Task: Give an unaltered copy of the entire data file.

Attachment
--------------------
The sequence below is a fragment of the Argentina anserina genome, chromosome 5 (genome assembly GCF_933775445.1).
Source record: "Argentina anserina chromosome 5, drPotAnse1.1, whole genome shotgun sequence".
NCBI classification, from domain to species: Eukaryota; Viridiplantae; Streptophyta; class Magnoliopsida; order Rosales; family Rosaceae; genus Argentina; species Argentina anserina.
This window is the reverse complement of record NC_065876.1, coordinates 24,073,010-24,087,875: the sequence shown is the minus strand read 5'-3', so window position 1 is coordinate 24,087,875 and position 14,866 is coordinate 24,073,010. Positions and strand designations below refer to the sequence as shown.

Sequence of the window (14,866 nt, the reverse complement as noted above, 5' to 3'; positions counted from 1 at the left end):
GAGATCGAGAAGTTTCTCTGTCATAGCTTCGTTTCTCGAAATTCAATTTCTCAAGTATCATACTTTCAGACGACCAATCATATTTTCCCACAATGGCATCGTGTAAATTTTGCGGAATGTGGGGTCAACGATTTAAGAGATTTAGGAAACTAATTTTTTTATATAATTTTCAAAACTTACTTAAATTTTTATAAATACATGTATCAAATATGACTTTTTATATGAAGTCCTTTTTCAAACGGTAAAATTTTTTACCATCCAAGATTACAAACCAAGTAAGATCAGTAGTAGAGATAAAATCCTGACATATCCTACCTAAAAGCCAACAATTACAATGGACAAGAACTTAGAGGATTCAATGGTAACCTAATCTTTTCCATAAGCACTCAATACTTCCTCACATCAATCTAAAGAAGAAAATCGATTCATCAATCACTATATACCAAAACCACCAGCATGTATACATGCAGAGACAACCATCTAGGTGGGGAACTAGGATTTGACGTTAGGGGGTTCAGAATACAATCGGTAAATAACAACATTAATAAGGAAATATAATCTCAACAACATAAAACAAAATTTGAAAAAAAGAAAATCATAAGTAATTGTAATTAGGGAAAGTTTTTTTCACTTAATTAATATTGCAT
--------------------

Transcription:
The sequence below is a fragment of the Argentina anserina genome, chromosome 5 (genome assembly GCF_933775445.1).
Source record: "Argentina anserina chromosome 5, drPotAnse1.1, whole genome shotgun sequence".
NCBI classification, from domain to species: Eukaryota; Viridiplantae; Streptophyta; class Magnoliopsida; order Rosales; family Rosaceae; genus Argentina; species Argentina anserina.
This window is the reverse complement of record NC_065876.1, coordinates 24,073,010-24,087,875: the sequence shown is the minus strand read 5'-3', so window position 1 is coordinate 24,087,875 and position 14,866 is coordinate 24,073,010. Positions and strand designations below refer to the sequence as shown.

Sequence of the window (14,866 nt, the reverse complement as noted above, 5' to 3'; positions counted from 1 at the left end):
GAGATCGAGAAGTTTCTCTGTCATAGCTTCGTTTCTCGAAATTCAATTTCTCAAGTATCATACTTTCAGACGACCAATCATATTTTCCCACAATGGCATCGTGTAAATTTTGCGGAATGTGGGGTCAACGATTTAAGAGATTTAGGAAACTAATTTTTTTATATAATTTTCAAAACTTACTTAAATTTTTATAAATACATGTATCAAATATGACTTTTTATATGAAGTCCTTTTTCAAACGGTAAAATTTTTTACCATCCAAGATTACAAACCAAGTAAGATCAGTAGTAGAGATAAAATCCTGACATATCCTACCTAAAAGCCAACAATTACAATGGACAAGAACTTAGAGGATTCAATGGTAACCTAATCTTTTCCATAAGCACTCAATACTTCCTCACATCAATCTAAAGAAGAAAATCGATTCATCAATCACTATATACCAAAACCACCAGCATGTATACATGCAGAGACAACCATCTAGGTGGGGAACTAGGATTTGACGTTAGGGGGTTCAGAATACAATCGGTAAATAACAACATTAATAAGGAAATATAATCTCAACAACATAAAACAAAATTTGAAAAAAAGAAAATCATAAGTAATTGTAATTAGGGAAAGTTTTTTTCACTTAATTAATATTGCAT